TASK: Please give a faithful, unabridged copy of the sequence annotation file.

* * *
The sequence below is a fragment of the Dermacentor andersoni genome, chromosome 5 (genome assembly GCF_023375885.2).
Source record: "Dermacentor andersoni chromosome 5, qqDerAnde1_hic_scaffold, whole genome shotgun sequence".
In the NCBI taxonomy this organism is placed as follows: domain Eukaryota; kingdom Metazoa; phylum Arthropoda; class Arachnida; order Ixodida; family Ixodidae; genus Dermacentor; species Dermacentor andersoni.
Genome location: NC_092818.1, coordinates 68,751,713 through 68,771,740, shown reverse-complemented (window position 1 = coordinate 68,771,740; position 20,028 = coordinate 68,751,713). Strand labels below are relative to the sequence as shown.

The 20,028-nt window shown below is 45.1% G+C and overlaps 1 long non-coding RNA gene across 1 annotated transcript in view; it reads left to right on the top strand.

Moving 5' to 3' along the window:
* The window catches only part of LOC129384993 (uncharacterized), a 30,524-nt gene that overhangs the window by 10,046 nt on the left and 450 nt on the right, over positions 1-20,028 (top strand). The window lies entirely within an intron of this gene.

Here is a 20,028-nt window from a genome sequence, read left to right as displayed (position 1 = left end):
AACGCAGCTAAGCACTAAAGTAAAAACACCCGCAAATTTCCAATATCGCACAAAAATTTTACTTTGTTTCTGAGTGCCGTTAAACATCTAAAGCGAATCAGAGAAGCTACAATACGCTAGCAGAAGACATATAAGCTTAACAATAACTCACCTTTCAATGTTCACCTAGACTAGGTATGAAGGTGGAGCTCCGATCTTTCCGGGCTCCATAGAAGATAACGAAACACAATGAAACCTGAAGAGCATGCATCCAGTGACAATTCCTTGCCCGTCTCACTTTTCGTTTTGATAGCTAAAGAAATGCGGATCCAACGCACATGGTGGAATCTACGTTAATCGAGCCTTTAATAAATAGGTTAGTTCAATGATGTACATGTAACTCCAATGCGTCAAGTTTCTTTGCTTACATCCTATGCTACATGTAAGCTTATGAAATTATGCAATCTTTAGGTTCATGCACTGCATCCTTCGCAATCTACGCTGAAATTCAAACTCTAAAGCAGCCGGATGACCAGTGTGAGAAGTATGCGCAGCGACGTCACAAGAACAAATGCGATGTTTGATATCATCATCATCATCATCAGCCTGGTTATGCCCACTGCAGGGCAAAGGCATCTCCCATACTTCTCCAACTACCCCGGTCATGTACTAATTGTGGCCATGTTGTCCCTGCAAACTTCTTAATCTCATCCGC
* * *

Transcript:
The sequence below is a fragment of the Dermacentor andersoni genome, chromosome 5 (genome assembly GCF_023375885.2).
Source record: "Dermacentor andersoni chromosome 5, qqDerAnde1_hic_scaffold, whole genome shotgun sequence".
In the NCBI taxonomy this organism is placed as follows: domain Eukaryota; kingdom Metazoa; phylum Arthropoda; class Arachnida; order Ixodida; family Ixodidae; genus Dermacentor; species Dermacentor andersoni.
Genome location: NC_092818.1, coordinates 68,751,713 through 68,771,740, shown reverse-complemented (window position 1 = coordinate 68,771,740; position 20,028 = coordinate 68,751,713). Strand labels below are relative to the sequence as shown.

The 20,028-nt window shown below is 45.1% G+C and overlaps 1 long non-coding RNA gene across 1 annotated transcript in view; it reads left to right on the top strand.

Moving 5' to 3' along the window:
* The window catches only part of LOC129384993 (uncharacterized), a 30,524-nt gene that overhangs the window by 10,046 nt on the left and 450 nt on the right, over positions 1-20,028 (top strand). The window lies entirely within an intron of this gene.

Here is a 20,028-nt window from a genome sequence, read left to right as displayed (position 1 = left end):
AACGCAGCTAAGCACTAAAGTAAAAACACCCGCAAATTTCCAATATCGCACAAAAATTTTACTTTGTTTCTGAGTGCCGTTAAACATCTAAAGCGAATCAGAGAAGCTACAATACGCTAGCAGAAGACATATAAGCTTAACAATAACTCACCTTTCAATGTTCACCTAGACTAGGTATGAAGGTGGAGCTCCGATCTTTCCGGGCTCCATAGAAGATAACGAAACACAATGAAACCTGAAGAGCATGCATCCAGTGACAATTCCTTGCCCGTCTCACTTTTCGTTTTGATAGCTAAAGAAATGCGGATCCAACGCACATGGTGGAATCTACGTTAATCGAGCCTTTAATAAATAGGTTAGTTCAATGATGTACATGTAACTCCAATGCGTCAAGTTTCTTTGCTTACATCCTATGCTACATGTAAGCTTATGAAATTATGCAATCTTTAGGTTCATGCACTGCATCCTTCGCAATCTACGCTGAAATTCAAACTCTAAAGCAGCCGGATGACCAGTGTGAGAAGTATGCGCAGCGACGTCACAAGAACAAATGCGATGTTTGATATCATCATCATCATCATCAGCCTGGTTATGCCCACTGCAGGGCAAAGGCATCTCCCATACTTCTCCAACTACCCCGGTCATGTACTAATTGTGGCCATGTTGTCCCTGCAAACTTCTTAATCTCATCCGC